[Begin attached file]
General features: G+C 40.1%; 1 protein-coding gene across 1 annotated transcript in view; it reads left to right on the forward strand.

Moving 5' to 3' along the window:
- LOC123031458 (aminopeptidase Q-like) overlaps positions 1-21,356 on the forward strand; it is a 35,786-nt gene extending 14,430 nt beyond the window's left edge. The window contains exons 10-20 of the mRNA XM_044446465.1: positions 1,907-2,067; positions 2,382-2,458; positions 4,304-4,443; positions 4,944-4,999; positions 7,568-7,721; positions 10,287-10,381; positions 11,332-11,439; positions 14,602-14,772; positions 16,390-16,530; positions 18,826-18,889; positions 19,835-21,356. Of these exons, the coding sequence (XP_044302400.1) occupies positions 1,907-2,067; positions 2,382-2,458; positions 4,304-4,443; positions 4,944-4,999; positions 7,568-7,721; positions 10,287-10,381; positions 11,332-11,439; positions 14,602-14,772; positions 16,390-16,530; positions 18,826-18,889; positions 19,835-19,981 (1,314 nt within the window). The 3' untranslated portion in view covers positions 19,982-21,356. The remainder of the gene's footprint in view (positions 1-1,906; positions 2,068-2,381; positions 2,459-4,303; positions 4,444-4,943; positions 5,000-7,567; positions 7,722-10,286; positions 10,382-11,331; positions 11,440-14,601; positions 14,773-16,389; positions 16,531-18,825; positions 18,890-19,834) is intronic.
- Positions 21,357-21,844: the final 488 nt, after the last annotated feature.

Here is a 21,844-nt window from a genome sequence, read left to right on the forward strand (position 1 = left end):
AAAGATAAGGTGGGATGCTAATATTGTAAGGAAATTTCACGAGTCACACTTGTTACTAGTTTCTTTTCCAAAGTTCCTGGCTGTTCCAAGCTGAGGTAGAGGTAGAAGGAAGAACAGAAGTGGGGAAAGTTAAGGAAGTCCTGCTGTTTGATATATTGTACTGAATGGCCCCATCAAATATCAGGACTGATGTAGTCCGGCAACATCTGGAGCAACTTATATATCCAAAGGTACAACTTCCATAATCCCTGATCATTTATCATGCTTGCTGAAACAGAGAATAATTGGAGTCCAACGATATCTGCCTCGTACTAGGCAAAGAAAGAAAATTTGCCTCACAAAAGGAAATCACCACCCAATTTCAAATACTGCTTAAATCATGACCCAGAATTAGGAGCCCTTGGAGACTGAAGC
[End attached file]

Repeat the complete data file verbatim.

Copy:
General features: G+C 40.1%; 1 protein-coding gene across 1 annotated transcript in view; it reads left to right on the forward strand.

Moving 5' to 3' along the window:
- LOC123031458 (aminopeptidase Q-like) overlaps positions 1-21,356 on the forward strand; it is a 35,786-nt gene extending 14,430 nt beyond the window's left edge. The window contains exons 10-20 of the mRNA XM_044446465.1: positions 1,907-2,067; positions 2,382-2,458; positions 4,304-4,443; positions 4,944-4,999; positions 7,568-7,721; positions 10,287-10,381; positions 11,332-11,439; positions 14,602-14,772; positions 16,390-16,530; positions 18,826-18,889; positions 19,835-21,356. Of these exons, the coding sequence (XP_044302400.1) occupies positions 1,907-2,067; positions 2,382-2,458; positions 4,304-4,443; positions 4,944-4,999; positions 7,568-7,721; positions 10,287-10,381; positions 11,332-11,439; positions 14,602-14,772; positions 16,390-16,530; positions 18,826-18,889; positions 19,835-19,981 (1,314 nt within the window). The 3' untranslated portion in view covers positions 19,982-21,356. The remainder of the gene's footprint in view (positions 1-1,906; positions 2,068-2,381; positions 2,459-4,303; positions 4,444-4,943; positions 5,000-7,567; positions 7,722-10,286; positions 10,382-11,331; positions 11,440-14,601; positions 14,773-16,389; positions 16,531-18,825; positions 18,890-19,834) is intronic.
- Positions 21,357-21,844: the final 488 nt, after the last annotated feature.

Here is a 21,844-nt window from a genome sequence, read left to right on the forward strand (position 1 = left end):
AAAGATAAGGTGGGATGCTAATATTGTAAGGAAATTTCACGAGTCACACTTGTTACTAGTTTCTTTTCCAAAGTTCCTGGCTGTTCCAAGCTGAGGTAGAGGTAGAAGGAAGAACAGAAGTGGGGAAAGTTAAGGAAGTCCTGCTGTTTGATATATTGTACTGAATGGCCCCATCAAATATCAGGACTGATGTAGTCCGGCAACATCTGGAGCAACTTATATATCCAAAGGTACAACTTCCATAATCCCTGATCATTTATCATGCTTGCTGAAACAGAGAATAATTGGAGTCCAACGATATCTGCCTCGTACTAGGCAAAGAAAGAAAATTTGCCTCACAAAAGGAAATCACCACCCAATTTCAAATACTGCTTAAATCATGACCCAGAATTAGGAGCCCTTGGAGACTGAAGC